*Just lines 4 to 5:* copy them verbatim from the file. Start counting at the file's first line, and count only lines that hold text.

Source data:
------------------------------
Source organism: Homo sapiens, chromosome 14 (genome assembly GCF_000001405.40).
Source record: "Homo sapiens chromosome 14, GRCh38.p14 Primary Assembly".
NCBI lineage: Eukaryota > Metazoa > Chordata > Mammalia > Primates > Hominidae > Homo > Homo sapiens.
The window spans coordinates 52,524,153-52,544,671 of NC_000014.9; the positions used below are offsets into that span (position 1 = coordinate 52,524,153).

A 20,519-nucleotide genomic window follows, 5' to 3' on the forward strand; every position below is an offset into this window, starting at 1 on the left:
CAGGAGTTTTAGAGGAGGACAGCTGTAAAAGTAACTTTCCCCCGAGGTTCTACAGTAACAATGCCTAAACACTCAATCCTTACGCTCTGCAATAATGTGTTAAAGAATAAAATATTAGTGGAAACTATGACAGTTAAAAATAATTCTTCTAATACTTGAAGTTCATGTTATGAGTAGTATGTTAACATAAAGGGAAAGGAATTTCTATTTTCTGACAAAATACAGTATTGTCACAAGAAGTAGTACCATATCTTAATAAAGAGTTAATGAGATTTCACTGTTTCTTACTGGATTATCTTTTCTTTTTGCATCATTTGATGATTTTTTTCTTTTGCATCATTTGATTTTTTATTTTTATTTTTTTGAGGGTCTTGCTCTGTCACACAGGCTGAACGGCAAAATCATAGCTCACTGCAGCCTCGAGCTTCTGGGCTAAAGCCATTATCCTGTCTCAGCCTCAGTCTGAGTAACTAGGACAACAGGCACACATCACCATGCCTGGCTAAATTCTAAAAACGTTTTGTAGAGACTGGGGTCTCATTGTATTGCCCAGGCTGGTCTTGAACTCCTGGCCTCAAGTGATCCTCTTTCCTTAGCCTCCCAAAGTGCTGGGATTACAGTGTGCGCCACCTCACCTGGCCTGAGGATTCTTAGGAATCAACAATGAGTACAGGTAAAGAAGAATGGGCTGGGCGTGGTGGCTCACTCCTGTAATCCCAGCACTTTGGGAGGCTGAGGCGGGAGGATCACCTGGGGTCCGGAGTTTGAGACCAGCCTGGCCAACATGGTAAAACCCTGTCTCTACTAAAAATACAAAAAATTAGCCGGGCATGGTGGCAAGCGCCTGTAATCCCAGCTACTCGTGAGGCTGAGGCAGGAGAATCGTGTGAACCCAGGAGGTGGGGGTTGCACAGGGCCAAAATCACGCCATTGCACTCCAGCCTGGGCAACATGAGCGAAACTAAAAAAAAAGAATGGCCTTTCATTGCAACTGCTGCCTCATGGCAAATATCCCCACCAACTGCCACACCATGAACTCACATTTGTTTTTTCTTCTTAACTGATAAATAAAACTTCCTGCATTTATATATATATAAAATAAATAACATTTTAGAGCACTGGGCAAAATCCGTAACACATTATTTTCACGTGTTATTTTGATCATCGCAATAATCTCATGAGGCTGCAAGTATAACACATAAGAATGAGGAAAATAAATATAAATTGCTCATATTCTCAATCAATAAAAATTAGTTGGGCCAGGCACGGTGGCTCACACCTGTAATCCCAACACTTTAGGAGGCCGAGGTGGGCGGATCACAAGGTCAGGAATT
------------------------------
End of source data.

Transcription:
The window spans coordinates 52,524,153-52,544,671 of NC_000014.9; the positions used below are offsets into that span (position 1 = coordinate 52,524,153).

A 20,519-nucleotide genomic window follows, 5' to 3' on the forward strand; every position below is an offset into this window, starting at 1 on the left: